Oklahoma!

Theatre, Musicals
4 out of 5 stars
 (Photograph: Jeff Busby)
1/5
Photograph: Jeff Busby
 (Photograph: Jeff Busby)
2/5
Photograph: Jeff Busby
 (Photograph: Jeff Busby)
3/5
Photograph: Jeff Busby
 (Photograph: Jeff Busby)
4/5
Photograph: Jeff Busby
 (Photograph: Jeff Busby)
5/5
Photograph: Jeff Busby

You cain’t say no to this star-studded take on the Rodgers and Hammerstein classic

It was the first in what would prove an unprecedented run of smash successes; Rodgers and Hammerstein’s 1943 musical Oklahoma! ushered in Carousel, South Pacific, The King and I and finally The Sound of Music. It’s not hyperbole to call them the greatest musical collaborators of the 21st century, nor to say that their influence was so far-reaching it shows up in such contemporary fare as The Book of Mormon and even Hamilton. If their first work together doesn’t have the darkness or political heft of some of their later work, it’s still full of the kinds of innovations with which the pair would become synonymous.

There’s the subject matter, for a start. For a show that’s built around the traditional marriage plot – girl’s flirtatious banter with her intended is threatened by dark and mysterious stranger – there’s a real sense of violence and toxic masculinity in play. There’s also a sophisticated, if racially myopic, approach to time and setting; the show is set in 1906, a year before the state of Oklahoma was officially declared. This gives the musical a defining sense of nascent optimism, gloriously embodied in the opening number, ‘Oh What a Beautiful Mornin’’.

The opening bars of that song are famously sung offstage by cowhand Curly McLain (Simon Gleeson), the charmingly chirpy sweetheart of Laurey Williams (Anna O’Byrne), even if neither of them will admit it. Their inability to express their feelings leaves a tiny crack through which the disturbing Jud Fry (Ben Mingay) will enter, attempting to claim Laurey for himself. Mirroring the main plot, but delivered in a purely comic register, is the choice that Ado Annie (Elise McCann) has to make between her beau Will Parker (Bobby Fox) and the Persian peddler, Ali Hakim (Grant Piro).

The Production Company has most success when it strips back its aesthetic and delivers simple and honest interpretations of classic or little-seen musicals from the past; they’re not the place to come for cutting-edge revisionist musical theatre. And that’s ok, because there’s a perfectly legitimate place for the kind of clear-eyed nostalgia this company excels in. Director Chris Parker understands this, and provides an utterly rousing and robust interpretation of the material that never feels heavy-handed or laborious. He’s aided immensely by his top-notch cast; there are so many fine performers here it’s almost an embarrassment of riches.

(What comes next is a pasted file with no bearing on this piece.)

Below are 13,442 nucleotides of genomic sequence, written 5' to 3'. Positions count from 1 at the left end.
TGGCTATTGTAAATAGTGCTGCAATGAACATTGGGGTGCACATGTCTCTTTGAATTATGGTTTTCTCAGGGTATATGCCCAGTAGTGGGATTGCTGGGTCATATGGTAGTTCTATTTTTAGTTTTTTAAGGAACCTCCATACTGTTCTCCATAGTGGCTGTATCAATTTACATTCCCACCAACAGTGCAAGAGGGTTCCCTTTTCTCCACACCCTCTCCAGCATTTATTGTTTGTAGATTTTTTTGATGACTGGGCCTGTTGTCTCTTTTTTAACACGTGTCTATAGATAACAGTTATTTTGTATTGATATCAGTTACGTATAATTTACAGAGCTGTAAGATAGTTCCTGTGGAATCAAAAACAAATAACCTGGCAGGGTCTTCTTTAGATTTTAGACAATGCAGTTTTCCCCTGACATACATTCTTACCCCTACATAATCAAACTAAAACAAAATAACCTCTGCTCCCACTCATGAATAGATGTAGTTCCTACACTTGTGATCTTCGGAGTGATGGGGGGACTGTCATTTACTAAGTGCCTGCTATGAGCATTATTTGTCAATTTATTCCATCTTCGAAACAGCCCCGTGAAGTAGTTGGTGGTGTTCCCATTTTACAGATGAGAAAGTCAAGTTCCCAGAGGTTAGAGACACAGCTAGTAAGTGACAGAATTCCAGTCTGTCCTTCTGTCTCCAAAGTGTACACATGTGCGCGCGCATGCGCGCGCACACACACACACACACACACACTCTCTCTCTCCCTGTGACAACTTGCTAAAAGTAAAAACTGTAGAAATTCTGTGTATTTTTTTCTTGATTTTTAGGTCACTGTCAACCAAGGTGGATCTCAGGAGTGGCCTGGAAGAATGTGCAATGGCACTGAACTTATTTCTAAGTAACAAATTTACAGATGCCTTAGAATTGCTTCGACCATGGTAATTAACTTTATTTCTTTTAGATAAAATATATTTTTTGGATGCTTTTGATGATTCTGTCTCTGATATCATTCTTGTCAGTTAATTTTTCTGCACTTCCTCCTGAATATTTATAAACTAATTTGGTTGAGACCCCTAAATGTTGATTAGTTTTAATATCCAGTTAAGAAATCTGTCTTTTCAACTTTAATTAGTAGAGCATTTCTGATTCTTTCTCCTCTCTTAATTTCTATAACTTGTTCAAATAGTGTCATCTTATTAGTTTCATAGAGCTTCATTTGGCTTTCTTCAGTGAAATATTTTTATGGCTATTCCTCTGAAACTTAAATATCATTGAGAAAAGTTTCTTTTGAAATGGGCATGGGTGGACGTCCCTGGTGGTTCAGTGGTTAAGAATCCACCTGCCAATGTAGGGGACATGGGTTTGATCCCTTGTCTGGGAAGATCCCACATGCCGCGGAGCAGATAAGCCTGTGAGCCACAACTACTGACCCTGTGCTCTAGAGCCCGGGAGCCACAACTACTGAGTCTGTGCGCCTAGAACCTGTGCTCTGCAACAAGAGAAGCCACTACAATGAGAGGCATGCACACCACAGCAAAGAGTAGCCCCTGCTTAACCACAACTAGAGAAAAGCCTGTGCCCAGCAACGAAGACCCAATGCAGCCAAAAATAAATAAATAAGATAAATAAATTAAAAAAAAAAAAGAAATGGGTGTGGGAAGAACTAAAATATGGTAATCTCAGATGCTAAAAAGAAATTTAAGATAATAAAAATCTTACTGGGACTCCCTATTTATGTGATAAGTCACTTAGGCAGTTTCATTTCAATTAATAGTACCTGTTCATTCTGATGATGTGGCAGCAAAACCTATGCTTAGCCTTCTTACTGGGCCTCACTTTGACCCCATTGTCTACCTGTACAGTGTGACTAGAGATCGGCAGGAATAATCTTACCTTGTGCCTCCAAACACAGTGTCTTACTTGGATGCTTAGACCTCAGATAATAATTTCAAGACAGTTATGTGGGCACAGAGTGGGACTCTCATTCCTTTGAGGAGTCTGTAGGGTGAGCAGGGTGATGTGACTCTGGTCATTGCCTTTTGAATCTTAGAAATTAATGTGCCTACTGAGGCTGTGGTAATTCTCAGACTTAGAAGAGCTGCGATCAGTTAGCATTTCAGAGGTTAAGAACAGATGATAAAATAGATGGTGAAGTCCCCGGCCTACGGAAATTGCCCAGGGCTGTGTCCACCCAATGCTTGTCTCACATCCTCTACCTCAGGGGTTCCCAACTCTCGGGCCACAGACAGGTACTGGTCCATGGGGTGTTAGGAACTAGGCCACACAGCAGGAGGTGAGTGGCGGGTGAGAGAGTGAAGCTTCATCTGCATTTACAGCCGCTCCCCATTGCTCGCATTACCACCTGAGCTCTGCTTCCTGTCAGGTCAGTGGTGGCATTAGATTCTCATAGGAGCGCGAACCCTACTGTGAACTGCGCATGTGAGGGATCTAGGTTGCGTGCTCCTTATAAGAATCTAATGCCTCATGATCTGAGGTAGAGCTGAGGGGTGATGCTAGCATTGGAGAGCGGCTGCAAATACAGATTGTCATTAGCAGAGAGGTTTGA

Gleeson is superb as the indomitably charming Curly; his generosity of spirit lights up the whole production, and his soaring vocals are meltingly good. O’Byrne is reliably as good as ever as the thoughtful and doubting Laurey. Mingay is brilliant as the frightening Jud, underplaying the outright villainy of the character without losing any of the menace. Robyn Nevin is wonderful as the sanguine Aunt Eller, and Fox and McCann make a winning vaudevillian couple. Piro is also very good as Ali, precise and funny, but surely the time for white people doing brown-face – along with generic foreign man accents – and calling them Persian is behind us.

Dale Ferguson’s set is ingenious in its own understated way. The cyclorama at the back suggests the bright open skies of Oklahoma, and the cattle fencing around the orchestra is evocative and flexible. Matt Scott’s lighting design is also key to the production’s effect; it’s so warm and suggestive it’s almost touching in its own right. Guy Simpson conducts with great poise and sensitivity, although the sound suffered badly in the second act, with cues missed on the mics and balances off.

Some elements of Oklahoma! feel frighteningly relevant – Jud’s unquestioning entitlement to have Laurey simply because he wants her is packed with disturbing contemporary resonance – while some of it seems either quaint or off-colour. Ado Annie, the girl “who cain’t say no”, isn’t strictly a problematic character, but her tendency to seek love wherever she can get it was probably meant to be funnier than it reads now. And of course, everyone has to be paired up and safely ensconced behind their heteronormative white picket fences by the end of the show. But for all that, Parker’s production proves that if a director gathers a magnificent cast and fine musicians, and then gets the hell out of the way, these old-time shows can be infectiously entertaining. This one’s the perfect winter tonic, although it should come with a warning: you’ll be singing though glorious ear-worms for weeks afterwards.

By: Tim Byrne

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